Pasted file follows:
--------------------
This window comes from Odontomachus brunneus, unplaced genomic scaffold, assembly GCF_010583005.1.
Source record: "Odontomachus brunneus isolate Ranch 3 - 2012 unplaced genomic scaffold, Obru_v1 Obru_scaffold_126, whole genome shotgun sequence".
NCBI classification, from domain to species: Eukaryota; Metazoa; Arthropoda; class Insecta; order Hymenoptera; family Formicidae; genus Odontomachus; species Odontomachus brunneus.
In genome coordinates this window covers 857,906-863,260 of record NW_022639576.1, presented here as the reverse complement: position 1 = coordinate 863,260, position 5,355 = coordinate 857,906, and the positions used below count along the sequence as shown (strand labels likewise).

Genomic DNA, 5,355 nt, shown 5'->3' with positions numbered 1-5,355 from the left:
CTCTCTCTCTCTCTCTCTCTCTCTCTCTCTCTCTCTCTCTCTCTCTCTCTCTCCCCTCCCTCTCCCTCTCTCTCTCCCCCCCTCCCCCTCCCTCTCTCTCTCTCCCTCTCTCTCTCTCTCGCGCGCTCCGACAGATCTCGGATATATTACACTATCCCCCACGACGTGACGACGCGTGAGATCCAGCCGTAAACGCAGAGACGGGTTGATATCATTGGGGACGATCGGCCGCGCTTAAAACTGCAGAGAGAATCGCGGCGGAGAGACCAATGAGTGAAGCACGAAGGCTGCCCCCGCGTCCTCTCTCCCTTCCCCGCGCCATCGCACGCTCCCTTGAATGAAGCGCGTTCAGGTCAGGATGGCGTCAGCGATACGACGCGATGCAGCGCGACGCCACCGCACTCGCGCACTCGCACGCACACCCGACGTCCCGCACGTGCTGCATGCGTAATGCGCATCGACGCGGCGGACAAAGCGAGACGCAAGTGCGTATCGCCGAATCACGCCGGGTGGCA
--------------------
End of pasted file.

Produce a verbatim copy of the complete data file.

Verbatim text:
This window comes from Odontomachus brunneus, unplaced genomic scaffold, assembly GCF_010583005.1.
Source record: "Odontomachus brunneus isolate Ranch 3 - 2012 unplaced genomic scaffold, Obru_v1 Obru_scaffold_126, whole genome shotgun sequence".
NCBI classification, from domain to species: Eukaryota; Metazoa; Arthropoda; class Insecta; order Hymenoptera; family Formicidae; genus Odontomachus; species Odontomachus brunneus.
In genome coordinates this window covers 857,906-863,260 of record NW_022639576.1, presented here as the reverse complement: position 1 = coordinate 863,260, position 5,355 = coordinate 857,906, and the positions used below count along the sequence as shown (strand labels likewise).

Genomic DNA, 5,355 nt, shown 5'->3' with positions numbered 1-5,355 from the left:
CTCTCTCTCTCTCTCTCTCTCTCTCTCTCTCTCTCTCTCTCTCTCTCTCTCTCCCCTCCCTCTCCCTCTCTCTCTCCCCCCCTCCCCCTCCCTCTCTCTCTCTCCCTCTCTCTCTCTCTCGCGCGCTCCGACAGATCTCGGATATATTACACTATCCCCCACGACGTGACGACGCGTGAGATCCAGCCGTAAACGCAGAGACGGGTTGATATCATTGGGGACGATCGGCCGCGCTTAAAACTGCAGAGAGAATCGCGGCGGAGAGACCAATGAGTGAAGCACGAAGGCTGCCCCCGCGTCCTCTCTCCCTTCCCCGCGCCATCGCACGCTCCCTTGAATGAAGCGCGTTCAGGTCAGGATGGCGTCAGCGATACGACGCGATGCAGCGCGACGCCACCGCACTCGCGCACTCGCACGCACACCCGACGTCCCGCACGTGCTGCATGCGTAATGCGCATCGACGCGGCGGACAAAGCGAGACGCAAGTGCGTATCGCCGAATCACGCCGGGTGGCA